After a mixed career as an aircraft technician, London fringe theatre playwright, Franciscan friar, and secondary school teacher, I find myself dividing my time mostly between looking after the needs of four donkeys in a remote location in the mountains in the Costa Blanca and preparing a legal case against the corrupt management of my monstrous last employer - the Elians group - for unfair dismissal. I like to hear the wind in the pine trees. I do not like struggling to get a duvet into a duvet cover. My musical tastes are extinct and I have mostly given up cycle racing.
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8 Responses to 19th May, the Feast of Saint Dunstan

  1. orthodoxgirl99 says:

    Oh help! Having just got shot of your previous idiots from next door…looks like you’ve got Mr Thoughtless now. You poor soul! As if you didn’t have enough going on already. Next time you see him I would mention that he owes you a couple of hundred euros worth of beers for all the expense and worry his twittish behaviour caused you. Do hope the donks are ok?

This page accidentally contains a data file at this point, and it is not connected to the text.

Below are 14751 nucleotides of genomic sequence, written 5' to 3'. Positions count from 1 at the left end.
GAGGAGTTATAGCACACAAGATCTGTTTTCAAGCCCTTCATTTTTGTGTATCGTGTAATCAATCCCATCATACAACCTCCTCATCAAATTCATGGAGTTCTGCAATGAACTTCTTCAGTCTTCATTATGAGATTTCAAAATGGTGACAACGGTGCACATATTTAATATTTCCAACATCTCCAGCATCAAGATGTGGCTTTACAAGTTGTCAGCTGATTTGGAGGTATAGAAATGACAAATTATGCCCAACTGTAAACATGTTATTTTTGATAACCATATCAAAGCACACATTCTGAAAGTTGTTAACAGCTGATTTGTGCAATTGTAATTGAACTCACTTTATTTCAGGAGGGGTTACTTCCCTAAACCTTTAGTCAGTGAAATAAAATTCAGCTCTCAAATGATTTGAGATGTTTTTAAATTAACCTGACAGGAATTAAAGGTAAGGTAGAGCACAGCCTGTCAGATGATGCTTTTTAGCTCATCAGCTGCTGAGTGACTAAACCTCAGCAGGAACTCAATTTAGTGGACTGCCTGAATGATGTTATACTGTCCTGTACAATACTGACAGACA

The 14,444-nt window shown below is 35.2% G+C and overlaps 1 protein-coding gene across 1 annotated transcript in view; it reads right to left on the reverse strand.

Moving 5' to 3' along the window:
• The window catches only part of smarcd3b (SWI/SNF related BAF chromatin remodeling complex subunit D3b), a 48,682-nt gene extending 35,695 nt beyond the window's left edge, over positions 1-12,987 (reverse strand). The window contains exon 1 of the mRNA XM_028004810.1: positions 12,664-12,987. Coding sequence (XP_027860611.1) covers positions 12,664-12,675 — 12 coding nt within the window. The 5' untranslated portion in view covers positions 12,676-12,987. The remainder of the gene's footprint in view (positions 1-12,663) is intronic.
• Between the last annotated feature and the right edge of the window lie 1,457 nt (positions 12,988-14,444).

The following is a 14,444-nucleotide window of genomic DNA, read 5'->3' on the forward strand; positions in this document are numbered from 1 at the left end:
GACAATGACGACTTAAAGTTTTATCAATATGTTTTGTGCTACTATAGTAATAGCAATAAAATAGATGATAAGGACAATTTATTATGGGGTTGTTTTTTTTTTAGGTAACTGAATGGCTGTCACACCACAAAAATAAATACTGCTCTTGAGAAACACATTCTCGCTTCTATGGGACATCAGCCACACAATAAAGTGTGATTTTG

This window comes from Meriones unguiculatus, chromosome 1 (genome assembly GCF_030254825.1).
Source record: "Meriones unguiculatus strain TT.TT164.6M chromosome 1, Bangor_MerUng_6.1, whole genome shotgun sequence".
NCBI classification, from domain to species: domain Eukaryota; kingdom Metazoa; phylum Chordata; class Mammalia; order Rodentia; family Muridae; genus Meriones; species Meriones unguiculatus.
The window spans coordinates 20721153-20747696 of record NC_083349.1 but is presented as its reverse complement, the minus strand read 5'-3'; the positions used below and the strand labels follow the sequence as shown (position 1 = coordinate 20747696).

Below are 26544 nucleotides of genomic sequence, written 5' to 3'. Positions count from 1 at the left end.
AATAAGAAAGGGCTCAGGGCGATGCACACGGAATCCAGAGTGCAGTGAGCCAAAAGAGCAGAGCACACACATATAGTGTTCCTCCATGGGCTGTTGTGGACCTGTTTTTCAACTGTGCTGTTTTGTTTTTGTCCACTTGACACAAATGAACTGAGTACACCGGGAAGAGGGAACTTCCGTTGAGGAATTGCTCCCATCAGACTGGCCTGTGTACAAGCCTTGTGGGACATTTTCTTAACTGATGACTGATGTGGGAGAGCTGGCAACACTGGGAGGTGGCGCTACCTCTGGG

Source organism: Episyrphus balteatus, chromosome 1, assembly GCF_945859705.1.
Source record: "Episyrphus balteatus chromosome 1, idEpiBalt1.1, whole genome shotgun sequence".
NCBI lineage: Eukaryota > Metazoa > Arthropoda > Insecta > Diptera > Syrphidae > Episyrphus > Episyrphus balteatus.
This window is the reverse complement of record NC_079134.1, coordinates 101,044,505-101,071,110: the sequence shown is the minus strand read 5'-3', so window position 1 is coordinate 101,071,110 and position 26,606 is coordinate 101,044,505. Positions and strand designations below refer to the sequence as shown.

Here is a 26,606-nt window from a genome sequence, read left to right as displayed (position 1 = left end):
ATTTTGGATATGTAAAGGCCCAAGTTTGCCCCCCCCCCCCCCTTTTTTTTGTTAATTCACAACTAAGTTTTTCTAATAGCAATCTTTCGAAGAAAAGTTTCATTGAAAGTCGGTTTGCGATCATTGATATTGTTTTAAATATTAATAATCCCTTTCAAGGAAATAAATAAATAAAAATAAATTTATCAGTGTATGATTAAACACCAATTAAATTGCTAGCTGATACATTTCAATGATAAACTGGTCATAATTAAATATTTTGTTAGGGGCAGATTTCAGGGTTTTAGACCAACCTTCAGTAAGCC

2. Frere Rabit says:

    Donks are OK thanks. Rubí did have a poor tummy that day and there was plenty of unpleasant evidence of that on the field, but it only lasted 24 hours and cleared up after the medication. Luckily, as the vet said, the donks are very fussy about water and will not normally drink a significant quantity of bad water after tasting it. Equines have no mechanism to be sick.

  3. Maggie Kneen says:

    It wouldn’t have been the Devil’s Nose I’d have been after with those red hot tongs!!

  4. grace says:

    Rubi will find a solution for all your problems!!!!